Two intense, brilliant films, newly released online to rent or buy, give stark perspective on the lives of young women today. Neither is an easy watch but both are vital films that will stick with you for days to come – and should be viewed by men and women alike.
Kitty Green’s intensely powerful The Assistant is one of the first films successfully to navigate the post-#MeToo world. Yet, despite its potentially explosive content, it is a brilliantly quiet and low-key film, which is, to be honest, the way so many people experience work-place bullying, sexism and micro-aggressions – as well as other forms of power-play. Although the film is about a Harvey Weinstein-style entertainment mogul, it is by no means particular to that situation, but will resonate with many people who have experienced hierarchical and toxic workplaces.
The film follows a young woman through one day in the office. She is at the bottom rung of the ladder of assistants and execs, and her roles include cleaning and tidying ‘his’ office after the night before, fixing his protein shakes, organising flights and accommodation and covering for him with his wife, as well as reading scripts and fixing meetings. The palette of the whole film is muted and there is no resolution at the end of the day / the film – frustrating for an audience but realistic in the round of days.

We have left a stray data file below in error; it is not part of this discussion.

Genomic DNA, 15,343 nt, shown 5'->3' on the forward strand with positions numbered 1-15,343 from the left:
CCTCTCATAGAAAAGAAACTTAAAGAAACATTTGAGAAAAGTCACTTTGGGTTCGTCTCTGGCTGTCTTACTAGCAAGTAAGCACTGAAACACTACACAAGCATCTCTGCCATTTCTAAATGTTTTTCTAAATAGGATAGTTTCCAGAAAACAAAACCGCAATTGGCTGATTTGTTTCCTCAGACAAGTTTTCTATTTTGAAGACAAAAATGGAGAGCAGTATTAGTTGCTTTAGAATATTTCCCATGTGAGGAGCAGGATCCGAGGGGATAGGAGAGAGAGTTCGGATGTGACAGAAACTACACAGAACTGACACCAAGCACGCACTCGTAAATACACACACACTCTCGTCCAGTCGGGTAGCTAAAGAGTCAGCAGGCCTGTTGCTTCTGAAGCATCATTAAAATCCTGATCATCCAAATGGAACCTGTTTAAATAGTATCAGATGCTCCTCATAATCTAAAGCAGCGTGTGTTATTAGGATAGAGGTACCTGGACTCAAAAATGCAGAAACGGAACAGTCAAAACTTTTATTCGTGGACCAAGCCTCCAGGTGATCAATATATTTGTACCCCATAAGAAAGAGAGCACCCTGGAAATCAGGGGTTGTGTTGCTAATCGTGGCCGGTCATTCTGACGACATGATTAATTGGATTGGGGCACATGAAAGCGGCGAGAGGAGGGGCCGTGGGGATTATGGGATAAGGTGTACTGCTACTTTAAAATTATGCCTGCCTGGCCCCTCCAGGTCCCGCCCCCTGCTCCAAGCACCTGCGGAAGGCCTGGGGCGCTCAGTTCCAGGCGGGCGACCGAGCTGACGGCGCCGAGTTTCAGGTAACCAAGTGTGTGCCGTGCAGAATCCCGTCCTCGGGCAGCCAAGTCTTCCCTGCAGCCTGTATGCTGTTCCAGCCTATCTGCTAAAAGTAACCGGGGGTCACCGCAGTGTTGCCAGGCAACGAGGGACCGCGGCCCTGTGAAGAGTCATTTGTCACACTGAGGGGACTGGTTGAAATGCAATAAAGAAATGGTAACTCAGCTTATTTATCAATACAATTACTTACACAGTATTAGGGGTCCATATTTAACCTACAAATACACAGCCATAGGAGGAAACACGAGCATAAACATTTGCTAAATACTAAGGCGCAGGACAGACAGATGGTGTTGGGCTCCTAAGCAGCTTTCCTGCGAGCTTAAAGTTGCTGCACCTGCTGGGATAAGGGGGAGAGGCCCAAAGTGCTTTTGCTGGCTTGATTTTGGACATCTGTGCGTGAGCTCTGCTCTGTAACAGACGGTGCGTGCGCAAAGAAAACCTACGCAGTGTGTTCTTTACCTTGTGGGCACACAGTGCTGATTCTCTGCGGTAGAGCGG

Cleverly, we never see ‘him’, the mogul himself, the powerful character around whom the whole film revolves. Instead we are intensely focussed on the young assistant (a brilliant performance from Julia Garner), the micro-aggressions from the people around her in the office (the cascade of bullying in a bad environment) and her sad realisation that she will have to put up with this or leave – she cannot change things from within. The centrepiece of the film is a brilliant scene where she takes her concerns to HR – and is politely, calmly, intelligently blocked.
Eliza Hittman (whose last film was the acclaimed, though not universally loved, Beach Rats starring Harris Dickinson) brings us Never, Rarely, Sometimes, Always, a powerful film which follows 17-year-old Autumn as she navigates an unwanted pregnancy and the termination she chooses. She and her cousin have to travel to New York, as in Pennsylvania she would need her parents’ permission. The film is a low-key realist drama, but its understated moments give real power to the understanding of the decisions Autumn is making and the experiences she is going through. The title seems hard to remember, but that changes when you see the film. A scene that appears to be one of mundane form-filling is in fact a moment of intense and emotional realisation, which I found almost unbearably moving.
There are very few films which examine the reality of abortion and this is a powerful addition, made by Hittman after research with numerous professionals in the field. But what is just as important is the relationship between the two young women, which carries tension and anger as well as kindness and joy, reflecting the reality of the friendship bond rather than the sugar-coated Hollywood version.
Neither of these films will brighten your day, but they will make you think and impress you with the talent that has made them. And let’s use them to inspire us to make the world a better place as we work our way through the current crisis.
And then, hey, with time on our hands, we can always watch a frothy romcom to bring joy – I’ve been thinking about perennial favourite His Girl Friday this week – it’s available free on archive.org – you can thank me later!